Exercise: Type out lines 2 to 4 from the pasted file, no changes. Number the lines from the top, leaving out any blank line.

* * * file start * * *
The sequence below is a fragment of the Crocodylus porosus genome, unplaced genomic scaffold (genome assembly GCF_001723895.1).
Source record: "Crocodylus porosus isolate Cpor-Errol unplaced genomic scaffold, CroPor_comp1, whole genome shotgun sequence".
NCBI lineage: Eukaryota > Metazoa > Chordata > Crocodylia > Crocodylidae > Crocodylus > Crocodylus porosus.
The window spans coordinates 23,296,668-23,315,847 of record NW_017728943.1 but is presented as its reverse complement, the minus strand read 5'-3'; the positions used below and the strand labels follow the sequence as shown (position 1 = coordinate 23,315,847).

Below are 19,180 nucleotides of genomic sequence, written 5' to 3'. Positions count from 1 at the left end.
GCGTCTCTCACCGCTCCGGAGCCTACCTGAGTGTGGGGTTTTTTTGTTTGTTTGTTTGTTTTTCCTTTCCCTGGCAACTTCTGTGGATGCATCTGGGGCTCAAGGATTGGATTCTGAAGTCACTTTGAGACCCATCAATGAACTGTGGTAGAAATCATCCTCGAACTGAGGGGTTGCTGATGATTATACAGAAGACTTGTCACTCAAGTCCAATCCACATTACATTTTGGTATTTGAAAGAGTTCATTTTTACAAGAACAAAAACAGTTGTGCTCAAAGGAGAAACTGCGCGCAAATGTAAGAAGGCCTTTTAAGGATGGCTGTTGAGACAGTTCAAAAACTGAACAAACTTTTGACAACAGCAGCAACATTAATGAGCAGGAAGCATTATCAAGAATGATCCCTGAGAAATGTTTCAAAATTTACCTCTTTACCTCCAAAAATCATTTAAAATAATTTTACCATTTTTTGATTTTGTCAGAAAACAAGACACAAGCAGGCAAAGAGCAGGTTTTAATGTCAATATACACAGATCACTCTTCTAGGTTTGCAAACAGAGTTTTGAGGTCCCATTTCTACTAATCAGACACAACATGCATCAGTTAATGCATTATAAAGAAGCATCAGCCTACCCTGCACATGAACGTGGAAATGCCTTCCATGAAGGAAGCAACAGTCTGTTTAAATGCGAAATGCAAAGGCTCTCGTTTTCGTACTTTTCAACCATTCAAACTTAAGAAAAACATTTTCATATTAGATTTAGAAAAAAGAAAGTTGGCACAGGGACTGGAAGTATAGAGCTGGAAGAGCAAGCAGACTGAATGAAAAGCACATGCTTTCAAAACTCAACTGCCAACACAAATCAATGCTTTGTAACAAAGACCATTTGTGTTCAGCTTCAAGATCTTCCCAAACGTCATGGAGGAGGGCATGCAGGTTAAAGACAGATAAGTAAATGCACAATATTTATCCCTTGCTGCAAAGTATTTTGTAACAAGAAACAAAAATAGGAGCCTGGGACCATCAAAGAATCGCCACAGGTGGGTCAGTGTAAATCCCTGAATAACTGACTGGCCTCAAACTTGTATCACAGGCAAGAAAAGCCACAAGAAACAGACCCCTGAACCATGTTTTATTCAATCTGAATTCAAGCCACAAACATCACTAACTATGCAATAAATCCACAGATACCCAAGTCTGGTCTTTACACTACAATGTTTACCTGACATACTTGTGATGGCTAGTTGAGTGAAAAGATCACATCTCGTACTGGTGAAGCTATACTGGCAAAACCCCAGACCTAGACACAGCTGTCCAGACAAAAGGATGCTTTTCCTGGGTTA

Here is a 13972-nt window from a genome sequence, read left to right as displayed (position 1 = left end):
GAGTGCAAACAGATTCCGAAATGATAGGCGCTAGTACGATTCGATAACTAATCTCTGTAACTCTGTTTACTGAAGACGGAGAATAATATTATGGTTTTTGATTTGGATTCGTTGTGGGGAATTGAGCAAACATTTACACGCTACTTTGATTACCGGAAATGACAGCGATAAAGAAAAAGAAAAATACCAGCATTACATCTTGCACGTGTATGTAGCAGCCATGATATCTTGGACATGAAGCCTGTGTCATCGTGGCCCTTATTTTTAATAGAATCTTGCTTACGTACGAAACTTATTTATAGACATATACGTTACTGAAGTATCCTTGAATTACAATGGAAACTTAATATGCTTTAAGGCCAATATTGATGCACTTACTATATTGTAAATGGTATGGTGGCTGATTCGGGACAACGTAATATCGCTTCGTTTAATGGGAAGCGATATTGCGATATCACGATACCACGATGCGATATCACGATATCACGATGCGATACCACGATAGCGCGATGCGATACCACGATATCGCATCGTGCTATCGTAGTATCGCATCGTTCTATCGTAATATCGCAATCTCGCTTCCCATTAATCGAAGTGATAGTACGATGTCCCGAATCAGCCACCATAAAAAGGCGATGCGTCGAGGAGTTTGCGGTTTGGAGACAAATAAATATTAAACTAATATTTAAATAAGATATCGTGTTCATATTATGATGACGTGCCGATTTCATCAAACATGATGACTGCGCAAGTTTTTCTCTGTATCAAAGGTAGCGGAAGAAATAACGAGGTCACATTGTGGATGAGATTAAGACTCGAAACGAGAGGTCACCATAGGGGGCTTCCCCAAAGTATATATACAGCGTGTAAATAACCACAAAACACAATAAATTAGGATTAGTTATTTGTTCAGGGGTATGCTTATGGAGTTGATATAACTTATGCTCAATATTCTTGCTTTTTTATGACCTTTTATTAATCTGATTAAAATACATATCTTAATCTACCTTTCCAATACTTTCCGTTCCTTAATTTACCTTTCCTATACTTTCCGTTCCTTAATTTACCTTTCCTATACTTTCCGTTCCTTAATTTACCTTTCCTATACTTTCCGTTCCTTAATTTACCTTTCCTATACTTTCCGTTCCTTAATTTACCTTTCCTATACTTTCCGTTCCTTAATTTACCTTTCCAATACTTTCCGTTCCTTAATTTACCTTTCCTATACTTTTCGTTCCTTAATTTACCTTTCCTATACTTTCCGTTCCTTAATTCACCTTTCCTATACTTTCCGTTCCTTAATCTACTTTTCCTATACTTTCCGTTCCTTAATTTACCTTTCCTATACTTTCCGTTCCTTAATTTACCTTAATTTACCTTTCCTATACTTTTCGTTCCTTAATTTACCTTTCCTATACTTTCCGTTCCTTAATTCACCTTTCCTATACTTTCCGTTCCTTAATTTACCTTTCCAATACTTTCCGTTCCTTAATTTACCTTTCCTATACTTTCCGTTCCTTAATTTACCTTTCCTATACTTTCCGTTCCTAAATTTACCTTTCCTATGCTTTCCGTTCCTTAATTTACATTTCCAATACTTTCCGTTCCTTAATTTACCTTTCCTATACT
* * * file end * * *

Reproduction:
Source record: "Crocodylus porosus isolate Cpor-Errol unplaced genomic scaffold, CroPor_comp1, whole genome shotgun sequence".
NCBI lineage: Eukaryota > Metazoa > Chordata > Crocodylia > Crocodylidae > Crocodylus > Crocodylus porosus.
The window spans coordinates 23,296,668-23,315,847 of record NW_017728943.1 but is presented as its reverse complement, the minus strand read 5'-3'; the positions used below and the strand labels follow the sequence as shown (position 1 = coordinate 23,315,847).